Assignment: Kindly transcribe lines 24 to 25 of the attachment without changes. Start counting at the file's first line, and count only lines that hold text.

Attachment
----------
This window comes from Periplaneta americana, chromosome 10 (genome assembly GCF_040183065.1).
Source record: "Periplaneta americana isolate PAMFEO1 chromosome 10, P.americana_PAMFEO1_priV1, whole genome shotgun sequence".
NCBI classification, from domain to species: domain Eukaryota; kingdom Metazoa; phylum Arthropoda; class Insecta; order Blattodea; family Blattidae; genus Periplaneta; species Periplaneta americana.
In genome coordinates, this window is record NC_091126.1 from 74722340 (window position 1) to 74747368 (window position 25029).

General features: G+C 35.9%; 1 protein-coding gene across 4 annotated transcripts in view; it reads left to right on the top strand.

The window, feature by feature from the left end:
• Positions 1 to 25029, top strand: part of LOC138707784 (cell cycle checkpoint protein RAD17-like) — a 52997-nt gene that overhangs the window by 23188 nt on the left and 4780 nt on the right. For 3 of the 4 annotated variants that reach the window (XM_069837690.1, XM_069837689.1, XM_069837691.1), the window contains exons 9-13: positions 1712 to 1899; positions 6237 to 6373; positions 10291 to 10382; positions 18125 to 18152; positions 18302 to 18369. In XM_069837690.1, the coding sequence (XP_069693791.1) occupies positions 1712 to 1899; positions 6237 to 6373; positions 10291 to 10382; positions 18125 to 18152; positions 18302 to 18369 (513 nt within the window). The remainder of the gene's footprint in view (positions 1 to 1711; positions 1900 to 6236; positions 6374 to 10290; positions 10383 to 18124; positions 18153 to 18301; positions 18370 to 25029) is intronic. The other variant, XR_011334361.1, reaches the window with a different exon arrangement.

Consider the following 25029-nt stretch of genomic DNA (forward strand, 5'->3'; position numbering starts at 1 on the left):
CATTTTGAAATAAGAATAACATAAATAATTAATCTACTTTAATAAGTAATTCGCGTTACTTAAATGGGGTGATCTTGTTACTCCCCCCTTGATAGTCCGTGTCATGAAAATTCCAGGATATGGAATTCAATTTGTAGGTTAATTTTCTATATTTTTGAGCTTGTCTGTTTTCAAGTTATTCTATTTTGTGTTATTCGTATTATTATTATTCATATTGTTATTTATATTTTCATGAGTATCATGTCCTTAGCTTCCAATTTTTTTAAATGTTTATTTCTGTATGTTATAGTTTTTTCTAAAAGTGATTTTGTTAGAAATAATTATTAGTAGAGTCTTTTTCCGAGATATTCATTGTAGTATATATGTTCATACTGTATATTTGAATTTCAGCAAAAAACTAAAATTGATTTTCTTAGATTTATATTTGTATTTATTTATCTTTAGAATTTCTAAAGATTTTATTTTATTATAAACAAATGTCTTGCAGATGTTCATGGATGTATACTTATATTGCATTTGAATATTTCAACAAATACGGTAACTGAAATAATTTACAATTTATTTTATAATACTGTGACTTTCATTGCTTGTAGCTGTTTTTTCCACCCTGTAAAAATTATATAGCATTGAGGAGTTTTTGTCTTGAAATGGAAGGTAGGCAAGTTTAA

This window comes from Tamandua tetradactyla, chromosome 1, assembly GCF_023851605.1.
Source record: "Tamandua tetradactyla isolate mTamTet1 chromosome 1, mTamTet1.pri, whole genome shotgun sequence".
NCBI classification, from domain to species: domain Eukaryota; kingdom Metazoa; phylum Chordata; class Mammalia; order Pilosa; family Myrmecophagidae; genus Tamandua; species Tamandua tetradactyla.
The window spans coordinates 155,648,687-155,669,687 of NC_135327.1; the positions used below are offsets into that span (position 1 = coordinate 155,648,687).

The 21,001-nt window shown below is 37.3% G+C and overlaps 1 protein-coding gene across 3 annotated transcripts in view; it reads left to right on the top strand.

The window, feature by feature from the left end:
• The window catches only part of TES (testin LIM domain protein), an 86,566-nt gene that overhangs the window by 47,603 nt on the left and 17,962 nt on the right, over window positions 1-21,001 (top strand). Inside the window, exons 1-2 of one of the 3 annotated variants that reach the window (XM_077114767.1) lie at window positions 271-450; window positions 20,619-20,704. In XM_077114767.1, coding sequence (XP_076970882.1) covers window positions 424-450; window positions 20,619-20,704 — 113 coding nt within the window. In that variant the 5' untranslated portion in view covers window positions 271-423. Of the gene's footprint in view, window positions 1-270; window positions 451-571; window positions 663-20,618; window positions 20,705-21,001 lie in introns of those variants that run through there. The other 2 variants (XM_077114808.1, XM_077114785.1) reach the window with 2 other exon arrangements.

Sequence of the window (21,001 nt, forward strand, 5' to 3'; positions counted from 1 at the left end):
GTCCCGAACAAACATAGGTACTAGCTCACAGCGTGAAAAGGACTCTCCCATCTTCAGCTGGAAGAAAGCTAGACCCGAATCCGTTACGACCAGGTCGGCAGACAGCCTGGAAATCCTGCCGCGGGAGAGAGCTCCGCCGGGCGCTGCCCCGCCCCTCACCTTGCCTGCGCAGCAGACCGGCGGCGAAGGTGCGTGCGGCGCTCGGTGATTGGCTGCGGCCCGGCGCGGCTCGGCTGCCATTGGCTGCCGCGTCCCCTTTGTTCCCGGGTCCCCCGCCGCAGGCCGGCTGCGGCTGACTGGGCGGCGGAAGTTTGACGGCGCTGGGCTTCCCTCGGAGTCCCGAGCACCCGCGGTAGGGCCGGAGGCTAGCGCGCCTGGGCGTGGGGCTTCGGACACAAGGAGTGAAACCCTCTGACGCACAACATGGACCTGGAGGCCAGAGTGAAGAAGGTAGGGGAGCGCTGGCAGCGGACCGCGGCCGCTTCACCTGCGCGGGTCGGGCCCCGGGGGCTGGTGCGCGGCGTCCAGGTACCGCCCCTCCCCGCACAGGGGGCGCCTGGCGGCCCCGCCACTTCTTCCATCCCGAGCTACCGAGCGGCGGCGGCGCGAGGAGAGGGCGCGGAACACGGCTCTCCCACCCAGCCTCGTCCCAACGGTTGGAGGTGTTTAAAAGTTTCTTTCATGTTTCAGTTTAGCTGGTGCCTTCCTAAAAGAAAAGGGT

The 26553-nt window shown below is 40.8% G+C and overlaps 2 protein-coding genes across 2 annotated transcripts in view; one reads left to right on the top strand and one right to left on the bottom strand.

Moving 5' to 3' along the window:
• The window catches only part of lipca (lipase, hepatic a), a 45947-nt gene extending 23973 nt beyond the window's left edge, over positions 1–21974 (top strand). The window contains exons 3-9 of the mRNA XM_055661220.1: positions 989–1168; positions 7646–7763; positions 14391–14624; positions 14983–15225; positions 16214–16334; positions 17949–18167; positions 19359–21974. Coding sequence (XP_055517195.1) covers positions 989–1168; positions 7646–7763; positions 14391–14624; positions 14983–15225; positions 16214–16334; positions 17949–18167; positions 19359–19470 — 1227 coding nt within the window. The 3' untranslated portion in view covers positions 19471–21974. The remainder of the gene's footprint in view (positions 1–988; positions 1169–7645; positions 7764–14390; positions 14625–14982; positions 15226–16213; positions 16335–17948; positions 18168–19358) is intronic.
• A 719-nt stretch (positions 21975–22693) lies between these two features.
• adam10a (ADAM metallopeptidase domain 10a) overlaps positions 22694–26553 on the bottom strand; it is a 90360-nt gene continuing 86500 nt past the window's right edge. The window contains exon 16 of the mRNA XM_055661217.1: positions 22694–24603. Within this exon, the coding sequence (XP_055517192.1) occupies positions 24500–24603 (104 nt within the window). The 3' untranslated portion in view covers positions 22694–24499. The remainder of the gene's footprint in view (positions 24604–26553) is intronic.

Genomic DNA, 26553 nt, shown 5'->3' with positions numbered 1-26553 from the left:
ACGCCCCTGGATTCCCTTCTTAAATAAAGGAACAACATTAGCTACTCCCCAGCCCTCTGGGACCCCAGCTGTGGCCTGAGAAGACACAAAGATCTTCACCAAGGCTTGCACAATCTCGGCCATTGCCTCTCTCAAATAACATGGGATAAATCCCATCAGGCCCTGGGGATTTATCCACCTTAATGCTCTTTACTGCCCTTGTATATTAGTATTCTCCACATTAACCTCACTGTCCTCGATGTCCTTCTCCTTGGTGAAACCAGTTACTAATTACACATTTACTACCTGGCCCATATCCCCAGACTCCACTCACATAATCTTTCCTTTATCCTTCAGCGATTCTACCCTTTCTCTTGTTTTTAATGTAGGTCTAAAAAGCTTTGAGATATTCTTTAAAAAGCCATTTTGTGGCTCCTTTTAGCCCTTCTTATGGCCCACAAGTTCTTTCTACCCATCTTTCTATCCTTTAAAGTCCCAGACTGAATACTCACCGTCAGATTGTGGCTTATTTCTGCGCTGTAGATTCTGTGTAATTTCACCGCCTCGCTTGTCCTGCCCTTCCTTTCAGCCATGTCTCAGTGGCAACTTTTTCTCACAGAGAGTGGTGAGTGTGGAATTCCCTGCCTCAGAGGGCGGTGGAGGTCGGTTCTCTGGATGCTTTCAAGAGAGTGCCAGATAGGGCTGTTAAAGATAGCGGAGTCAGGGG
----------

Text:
Genomic DNA, 26553 nt, shown 5'->3' with positions numbered 1-26553 from the left:
ACGCCCCTGGATTCCCTTCTTAAATAAAGGAACAACATTAGCTACTCCCCAGCCCTCTGGGACCCCAGCTGTGGCCTGAGAAGACACAAAGATCTTCACCAAGGCTTGCACAATCTCGGCCATTGCCTCTCTCAAATAACATGGGATAAATCCCATCAGGCCCTGGGGATTTATCCACCTTAATGCTCTTTACTGCCCTTGTATATTAGTATTCTCCACATTAACCTCACTGTCCTCGATGTCCTTCTCCTTGGTGAAACCAGTTACTAATTACACATTTACTACCTGGCCCATATCCCCAGACTCCACTCACATAATCTTTCCTTTATCCTTCAGCGATTCTACCCTTTCTCTTGTTTTTAATGTAGGTCTAAAAAGCTTTGAGATATTCTTTAAAAAGCCATTTTGTGGCTCCTTTTAGCCCTTCTTATGGCCCACAAGTTCTTTCTACCCATCTTTCTATCCTTTAAAGTCCCAGACTGAATACTCACCGTCAGATTGTGGCTTATTTCTGCGCTGTAGATTCTGTGTAATTTCACCGCCTCGCTTGTCCTGCCCTTCCTTTCAGCCATGTCTCAGTGGCAACTTTTTCTCACAGAGAGTGGTGAGTGTGGAATTCCCTGCCTCAGAGGGCGGTGGAGGTCGGTTCTCTGGATGCTTTCAAGAGAGTGCCAGATAGGGCTGTTAAAGATAGCGGAGTCAGGGG